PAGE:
Charter vessel guides will remain responsible for complying with the CHLAP and CSP reporting requirements at § 300.65(d), and the person whose business was assigned a logbook will remain responsible for ensuring that the charter vessel guide complies with those requirements. This final rule also implements regulations at § 300.65(d) to require that the logbook remain on the charter vessel with the anglers during the charter vessel fishing trip, even if the guide is on a separate vessel or on shore.

When halibut are retained by charter vessel anglers, the charter vessel guide will remain responsible under regulations at § 300.65(d) for completing the remainder of the logbook data fields by the end of the calendar day, or by the end of the charter vessel fishing trip, whichever comes first. The charter vessel guide is also responsible for ensuring that charter vessel anglers who retained halibut sign the logbook.

Under this final rule, charter vessel guides will remain responsible for complying with the provisions of the GAF program at § 300.65. A GAF permit authorizes a charter vessel angler to retain GAF, and GAF permits are assigned to a single CHP. This final rule implements regulations at § 300.65(c)(5)(iii)(A)(5), to require the guide maintain control of a legible copy of the GAF permit to enable an authorized officer to verify that any GAF retained on the charter vessel were authorized by a valid GAF permit. As described above, regulations at § 300.65(d) require that the CHP and logbook remain on the same charter vessel as the charter vessel anglers.

Regulations at § 300.65(c)(5)(iv)(G) require that upon retention of a GAF halibut, the guide must immediately Start Printed Page 35199remove the upper and lower tips of the tail fin lobes to mark and identify that fish as a GAF halibut. This final rule adds a requirement that the guide must be physically present when the GAF is harvested to mark the fish. NMFS anticipates that charter vessel anglers without a guide on board will need to summon the guide (e.g., by cell phone or radio) to be in proximity of the charter vessel before any GAF are harvested. Regulations at § 300.65(d)(4)(iii)(A)(1) require the charter vessel guide to immediately measure and record the total length of the GAF halibut in the GAF permit log on the back of the GAF permit. This final rule does not change this requirement, but adds a reference at § 300.65(d)(4)(iii)(A)(1) to an additional requirement at § 300.65(d)(4)(iii)(A)(5) that the charter vessel guide must immediately record in the logbook the GAF permit number under which the GAF was caught and retained, and the number of GAF retained by the charter vessel angler who caught and retained GAF, if GAF are retained on a charter vessel without a guide on board. The term “immediately,” for enforcement purposes, means that the stated activity (e.g., marking the fish or recording the GAF in the logbook) must occur before the guide or angler moves on to another activity or resume fishing. For example, if a charter vessel angler harvests a GAF, the guide will need to mark and record it before the angler could continue fishing, or transit to another location. If the guide cannot be physically present at the time the GAF is caught, the charter vessel angler will not be authorized to retain that fish.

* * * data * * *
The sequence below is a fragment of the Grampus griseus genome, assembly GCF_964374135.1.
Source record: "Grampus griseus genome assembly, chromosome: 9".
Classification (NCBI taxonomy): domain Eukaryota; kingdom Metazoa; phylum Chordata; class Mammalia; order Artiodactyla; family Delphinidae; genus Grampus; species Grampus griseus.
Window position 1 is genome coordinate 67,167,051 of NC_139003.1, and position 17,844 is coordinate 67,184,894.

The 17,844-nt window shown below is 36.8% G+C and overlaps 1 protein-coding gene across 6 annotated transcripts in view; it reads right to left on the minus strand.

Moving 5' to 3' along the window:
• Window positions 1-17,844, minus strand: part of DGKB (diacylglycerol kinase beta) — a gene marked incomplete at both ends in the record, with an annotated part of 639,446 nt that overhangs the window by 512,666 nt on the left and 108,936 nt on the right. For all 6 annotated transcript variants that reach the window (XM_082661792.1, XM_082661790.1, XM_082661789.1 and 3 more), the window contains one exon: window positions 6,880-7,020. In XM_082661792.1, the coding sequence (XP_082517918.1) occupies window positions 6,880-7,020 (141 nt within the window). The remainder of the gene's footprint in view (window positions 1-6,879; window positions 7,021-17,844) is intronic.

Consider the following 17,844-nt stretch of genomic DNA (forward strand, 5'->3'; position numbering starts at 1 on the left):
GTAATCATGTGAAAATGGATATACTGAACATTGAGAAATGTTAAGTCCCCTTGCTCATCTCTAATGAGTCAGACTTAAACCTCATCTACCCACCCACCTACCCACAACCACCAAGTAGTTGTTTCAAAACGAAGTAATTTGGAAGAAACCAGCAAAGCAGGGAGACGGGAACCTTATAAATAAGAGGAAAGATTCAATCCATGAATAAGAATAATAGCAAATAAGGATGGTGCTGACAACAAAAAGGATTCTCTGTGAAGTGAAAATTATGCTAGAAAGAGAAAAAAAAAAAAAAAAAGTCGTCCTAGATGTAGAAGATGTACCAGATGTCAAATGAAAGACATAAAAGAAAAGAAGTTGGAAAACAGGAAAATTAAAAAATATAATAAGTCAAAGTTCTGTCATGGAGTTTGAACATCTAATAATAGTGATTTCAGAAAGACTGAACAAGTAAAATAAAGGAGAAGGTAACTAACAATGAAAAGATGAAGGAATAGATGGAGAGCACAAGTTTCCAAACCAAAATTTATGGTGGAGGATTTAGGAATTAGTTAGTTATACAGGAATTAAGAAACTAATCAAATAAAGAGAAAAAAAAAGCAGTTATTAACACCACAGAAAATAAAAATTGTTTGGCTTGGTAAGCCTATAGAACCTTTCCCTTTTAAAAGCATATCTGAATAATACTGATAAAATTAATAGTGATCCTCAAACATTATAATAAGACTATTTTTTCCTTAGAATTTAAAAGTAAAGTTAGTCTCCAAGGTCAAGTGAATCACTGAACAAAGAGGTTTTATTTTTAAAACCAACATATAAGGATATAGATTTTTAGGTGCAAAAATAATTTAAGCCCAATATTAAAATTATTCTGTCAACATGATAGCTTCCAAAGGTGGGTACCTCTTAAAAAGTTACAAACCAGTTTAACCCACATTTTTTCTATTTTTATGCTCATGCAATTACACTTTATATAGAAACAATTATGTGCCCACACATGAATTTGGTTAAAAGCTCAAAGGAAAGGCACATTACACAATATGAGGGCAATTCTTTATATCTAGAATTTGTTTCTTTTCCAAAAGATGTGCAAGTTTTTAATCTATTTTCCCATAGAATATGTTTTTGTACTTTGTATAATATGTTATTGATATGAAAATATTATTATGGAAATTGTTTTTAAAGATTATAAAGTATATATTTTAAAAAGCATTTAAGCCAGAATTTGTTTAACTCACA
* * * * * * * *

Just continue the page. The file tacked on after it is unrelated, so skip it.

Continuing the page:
Regulations at § 300.65(d)(4)(iii)(B) through (E) require a charter vessel guide to electronically report GAF harvests at the end of a charter vessel fishing trip in which GAF is retained. This rule does not revise these regulations and the charter vessel guide will continue to be responsible for electronically reporting GAF harvests.

Regulations at § 300.65(c)(5)(iv)(G) require that if GAF halibut are filleted on board a charter vessel, the carcasses of those GAF halibut must be retained until the end of the charter vessel fishing trip to enable an authorized officer to verify the recorded lengths. This final rule revises CSP regulations at § 300.65(c)(5)(iv)(G) to specify that if any GAF are harvested and filleted on board the charter vessel, those carcasses will also need to be retained on the charter vessel on which the GAF halibut were harvested until the end of the charter vessel fishing trip. In other words, if GAF halibut were harvested on a charter vessel without a guide on board, it will need to stay on the vessel with the angler who harvested it until the end of the fishing trip; it may not be transferred to the vessel that the guide is on for filleting, storage, or otherwise. Similarly, the 2015 IPHC annual management measures at section 28(2)(d) and 28(3)(d) require that the carcasses of size-restricted halibut harvested in the charter fishery in Areas 2C and 3A be retained, if those size-restricted halibut are filleted on board the charter vessel. This final rule adds the same carcass retention requirement to Federal regulations at § 300.65(d)(5) and, once implemented, could be removed from the IPHC annual management measures in future years.

Other Regulatory Changes

Charter vessel guides, operators, and crew are prohibited from harvesting halibut in Areas 2C and 3A during charter vessel fishing trips under regulations at § 300.65(d)(3). Under this final rule, the charter vessel operator could potentially be a charter vessel angler who is operating a vessel without a charter vessel guide onboard (e.g., the charter vessel guide is on a separate vessel). The Council and NMFS do not intend to prohibit charter vessel anglers who are operating charter vessels without a charter vessel guide onboard from harvesting halibut. Therefore, this final rule revises § 300.65(d)(3) to specify that “a charter vessel guide, charter vessel operator, or crew member may not catch and retain halibut during a charter vessel fishing trip in Commission regulatory area 2C or 3A, except that charter vessel operators who are charter vessel anglers may catch and retain halibut during a charter vessel fishing trip if the charter vessel guide is on a separate charter vessel.”